When you hear the phrase “Mafia literature” you probably jump straight to The Godfather by Mario Puzo, but Robin Pickering-Iazzi has a different perspective. She’s found a whole range of ideas about the Mafia in Italian literature, and none of it is flattering to people like Michael Corleone.
Pickering-Iazzi, a Professor in the French, Italian, and Comparative Literature Department at UWM, recently released her newest book, The Mafia in Italian Lives and Literature: Life Sentences and Their Geographies. It explores perceptions of the Mafia in Italian fiction and non-fiction, from a mystery novel to contemporary legends to online media. There’s one unifying theme – most of Italy’s Mafia literature is really anti-Mafia. Over and over, these books tell the story of families, neighborhoods, and a country held hostage by organized crime.
“(Characters) in four of the novels, they’re actually inspired by historical people. … We get a view of mental processes and then spaces such as the local level and daily life. How do the Mafioso territorialize a neighborhood? How do they keep people silent, people who in their own lives are honest and ethical? … You see that it’s always by this threat of violence, either toward the person who speaks out or their family,” Pickering-Iazzi said. “You get a lot of factual information about the Mafia system of control in these novels.”
Pickering-Iazzi noticed that system of control elsewhere too – in none other than the canon of Mafia literature. The most widely-acclaimed and recognized fi tional accounts of Mafi osi are written by men. Though she didn’t set out to write her book this way, the literature Pickering-Iazzi examines in her book was largely written by women.
“If you think about it from the Mafia perspective of omertà – silence, enforced silence – I thought, since the critical world has not been talking about these women, it makes it appear as if they’re somehow complicit. They’re not speaking out about this very topical issue in Italy,” she said.
And it is topical – in certain portions of Italy, the Mafia is embedded in daily life, from the shop down the street to the politician in the capitol. Famous groups, like Cosa Nostra in Sicily or the ’Ndrangheta near Calabria, regularly collude with politicians when it comes to awarding government contracts, for instance. In Palermo, it’s said, it’s almost impossible to secure a hospital room and bed for a woman having a baby, or set aside a burial plot in a cemetery, without asking the local Mafia.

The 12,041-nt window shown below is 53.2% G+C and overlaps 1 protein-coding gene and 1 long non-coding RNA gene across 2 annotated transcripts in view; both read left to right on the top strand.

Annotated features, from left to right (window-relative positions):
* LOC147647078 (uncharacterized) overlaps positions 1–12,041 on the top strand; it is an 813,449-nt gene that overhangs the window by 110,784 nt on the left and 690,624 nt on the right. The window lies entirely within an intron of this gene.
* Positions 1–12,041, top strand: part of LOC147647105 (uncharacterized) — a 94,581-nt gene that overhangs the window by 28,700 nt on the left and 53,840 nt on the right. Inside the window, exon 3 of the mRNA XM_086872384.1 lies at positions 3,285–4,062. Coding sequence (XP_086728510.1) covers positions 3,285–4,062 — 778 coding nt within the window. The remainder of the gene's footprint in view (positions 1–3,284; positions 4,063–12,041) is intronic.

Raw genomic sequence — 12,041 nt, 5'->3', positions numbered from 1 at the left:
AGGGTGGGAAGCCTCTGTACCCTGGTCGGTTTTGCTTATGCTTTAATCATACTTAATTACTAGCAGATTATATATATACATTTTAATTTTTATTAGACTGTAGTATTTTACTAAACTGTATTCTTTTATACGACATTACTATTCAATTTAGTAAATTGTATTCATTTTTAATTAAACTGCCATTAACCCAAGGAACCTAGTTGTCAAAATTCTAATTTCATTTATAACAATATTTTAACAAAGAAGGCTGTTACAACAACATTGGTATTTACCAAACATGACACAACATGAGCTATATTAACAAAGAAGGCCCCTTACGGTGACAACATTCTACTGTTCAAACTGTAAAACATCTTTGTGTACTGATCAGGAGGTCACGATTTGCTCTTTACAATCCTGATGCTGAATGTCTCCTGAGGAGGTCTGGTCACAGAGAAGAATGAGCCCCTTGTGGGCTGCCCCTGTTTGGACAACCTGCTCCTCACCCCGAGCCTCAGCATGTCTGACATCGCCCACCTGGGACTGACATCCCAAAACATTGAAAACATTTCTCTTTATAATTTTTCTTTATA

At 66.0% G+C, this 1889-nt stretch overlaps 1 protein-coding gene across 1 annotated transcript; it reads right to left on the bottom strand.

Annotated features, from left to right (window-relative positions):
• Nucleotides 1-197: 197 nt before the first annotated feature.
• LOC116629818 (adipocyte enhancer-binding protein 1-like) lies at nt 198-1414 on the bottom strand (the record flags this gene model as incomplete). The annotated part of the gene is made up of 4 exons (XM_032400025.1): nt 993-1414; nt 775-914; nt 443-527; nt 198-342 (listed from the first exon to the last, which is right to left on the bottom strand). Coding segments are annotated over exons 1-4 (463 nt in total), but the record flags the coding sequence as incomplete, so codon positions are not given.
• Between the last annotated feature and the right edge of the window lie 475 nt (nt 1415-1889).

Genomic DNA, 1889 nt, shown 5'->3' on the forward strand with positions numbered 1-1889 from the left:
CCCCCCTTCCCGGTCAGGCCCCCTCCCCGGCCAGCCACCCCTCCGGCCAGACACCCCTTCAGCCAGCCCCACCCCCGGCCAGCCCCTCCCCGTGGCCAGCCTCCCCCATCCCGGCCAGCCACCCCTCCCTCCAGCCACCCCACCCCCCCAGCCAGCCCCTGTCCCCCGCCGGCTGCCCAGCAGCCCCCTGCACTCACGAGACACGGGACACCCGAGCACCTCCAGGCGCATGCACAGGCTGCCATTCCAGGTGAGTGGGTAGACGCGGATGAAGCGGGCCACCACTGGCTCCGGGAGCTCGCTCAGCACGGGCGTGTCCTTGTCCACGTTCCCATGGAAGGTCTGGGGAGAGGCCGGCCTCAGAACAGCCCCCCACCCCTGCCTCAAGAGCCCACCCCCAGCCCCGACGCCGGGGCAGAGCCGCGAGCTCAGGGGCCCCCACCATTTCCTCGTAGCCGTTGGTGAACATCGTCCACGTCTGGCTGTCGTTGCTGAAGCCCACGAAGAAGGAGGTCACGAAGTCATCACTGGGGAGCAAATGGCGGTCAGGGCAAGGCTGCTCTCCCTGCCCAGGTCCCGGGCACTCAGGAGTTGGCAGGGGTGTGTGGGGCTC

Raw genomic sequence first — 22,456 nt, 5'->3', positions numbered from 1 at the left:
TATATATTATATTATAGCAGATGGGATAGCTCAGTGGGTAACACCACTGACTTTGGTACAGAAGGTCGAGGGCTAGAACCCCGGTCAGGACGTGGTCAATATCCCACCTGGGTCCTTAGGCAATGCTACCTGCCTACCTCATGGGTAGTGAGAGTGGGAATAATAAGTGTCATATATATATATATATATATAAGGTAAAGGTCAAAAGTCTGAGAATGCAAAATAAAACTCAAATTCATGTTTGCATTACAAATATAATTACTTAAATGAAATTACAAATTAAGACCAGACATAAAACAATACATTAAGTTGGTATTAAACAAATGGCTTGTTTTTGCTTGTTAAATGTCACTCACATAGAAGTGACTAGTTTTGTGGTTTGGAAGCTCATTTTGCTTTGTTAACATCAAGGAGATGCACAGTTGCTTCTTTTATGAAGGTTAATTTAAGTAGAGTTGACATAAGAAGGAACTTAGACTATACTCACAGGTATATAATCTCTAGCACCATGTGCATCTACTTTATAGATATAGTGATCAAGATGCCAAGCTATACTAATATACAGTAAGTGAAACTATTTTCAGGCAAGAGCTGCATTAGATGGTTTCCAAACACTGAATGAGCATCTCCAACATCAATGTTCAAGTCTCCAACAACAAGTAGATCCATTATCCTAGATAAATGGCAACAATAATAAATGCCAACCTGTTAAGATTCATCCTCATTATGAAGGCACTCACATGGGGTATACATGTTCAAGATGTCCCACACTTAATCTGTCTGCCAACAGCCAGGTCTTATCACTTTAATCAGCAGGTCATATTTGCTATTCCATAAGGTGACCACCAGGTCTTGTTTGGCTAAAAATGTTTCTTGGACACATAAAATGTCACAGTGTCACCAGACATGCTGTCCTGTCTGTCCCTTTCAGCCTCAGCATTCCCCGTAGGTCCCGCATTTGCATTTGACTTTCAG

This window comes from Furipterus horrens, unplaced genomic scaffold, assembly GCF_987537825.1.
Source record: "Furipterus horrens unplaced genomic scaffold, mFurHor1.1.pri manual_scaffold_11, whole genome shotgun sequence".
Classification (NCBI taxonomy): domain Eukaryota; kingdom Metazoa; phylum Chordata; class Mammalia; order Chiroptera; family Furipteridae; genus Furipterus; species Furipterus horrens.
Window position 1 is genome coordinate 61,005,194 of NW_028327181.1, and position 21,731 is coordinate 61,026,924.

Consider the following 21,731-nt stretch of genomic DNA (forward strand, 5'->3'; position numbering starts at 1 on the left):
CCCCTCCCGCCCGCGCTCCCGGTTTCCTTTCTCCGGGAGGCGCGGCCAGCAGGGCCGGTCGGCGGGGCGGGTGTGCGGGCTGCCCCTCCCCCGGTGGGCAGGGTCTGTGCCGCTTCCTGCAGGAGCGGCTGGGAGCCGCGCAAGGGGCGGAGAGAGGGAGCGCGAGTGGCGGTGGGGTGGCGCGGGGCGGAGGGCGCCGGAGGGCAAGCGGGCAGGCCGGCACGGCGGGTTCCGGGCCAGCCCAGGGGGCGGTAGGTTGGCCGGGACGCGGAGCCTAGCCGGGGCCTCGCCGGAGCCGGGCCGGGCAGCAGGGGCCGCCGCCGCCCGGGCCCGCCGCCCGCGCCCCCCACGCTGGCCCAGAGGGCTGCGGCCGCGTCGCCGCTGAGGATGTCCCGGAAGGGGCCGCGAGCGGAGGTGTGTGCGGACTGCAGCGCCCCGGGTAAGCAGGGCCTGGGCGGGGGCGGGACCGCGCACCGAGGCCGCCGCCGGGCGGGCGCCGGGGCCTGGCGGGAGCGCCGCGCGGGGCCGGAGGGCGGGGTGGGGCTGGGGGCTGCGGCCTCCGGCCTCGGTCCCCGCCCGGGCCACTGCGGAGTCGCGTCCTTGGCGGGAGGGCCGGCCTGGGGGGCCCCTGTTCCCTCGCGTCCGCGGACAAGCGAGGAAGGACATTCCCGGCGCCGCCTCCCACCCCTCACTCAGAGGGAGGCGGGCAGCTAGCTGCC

But that’s being addressed by an unexpected form of writing that Pickering-Iazzi has also explored in her book: anti-Mafia social media networks and online, citizen journalism.
Anti-Mafia social networks don’t have the same notoriety that their counterparts do, but groups like Libera (http://bit.ly/1Goqwou) and Ammazzateci Tutti (www.ammazzatecitutti.it/) (literally translated to “Kill Us All” in English), work to combat the Mafia by educating children about the dangers of becoming involved in the Mob and giving Italian citizens workarounds to avoid having to call the Mafia for favors – finding them jobs, for example. They also maintain a large online presence by hosting forums for people to socialize and organize and publishing news articles and investigative pieces into Mafia activity
“I find these online anti-Mafia social networks to be absolutely inspirational. … For those that do grow-up in Mafia-controlled areas and don’t know other ways of perceiving and being in society, by doing that, they have at least the awareness that there is a body of other people and perspectives that they get through whatever that bit of news is,” Pickering-Iazzi said. “Online journalism … it’s impressed me with how important it is. The national mainstream press in Italy is controlled in many ways and they tend to give superficial stories, if they report them at all, about either the Mafia or the anti-Mafia. But the anti-Mafia online sites do in-depth exposes. They do research and very thoughtful kinds of articles. They have thousands of readers and they’re performing this wonderful work for informing the public, for democracy, for justice. Sometimes, based upon these articles, cases are reopened.”
Of course, Mafiosi can use the Internet as well.
“The struggle, the violence, the threats that are on the ground are also up in the ether, and they do track people down,” Pickering-Iazzi said. “Libera’s site was hacked, a skull left on it. They left a skull with death threats. The battle goes on.”
Pickering-Iazzi’s book is available at http://amzn.to/1XmgpcU.
– Sarah Vickery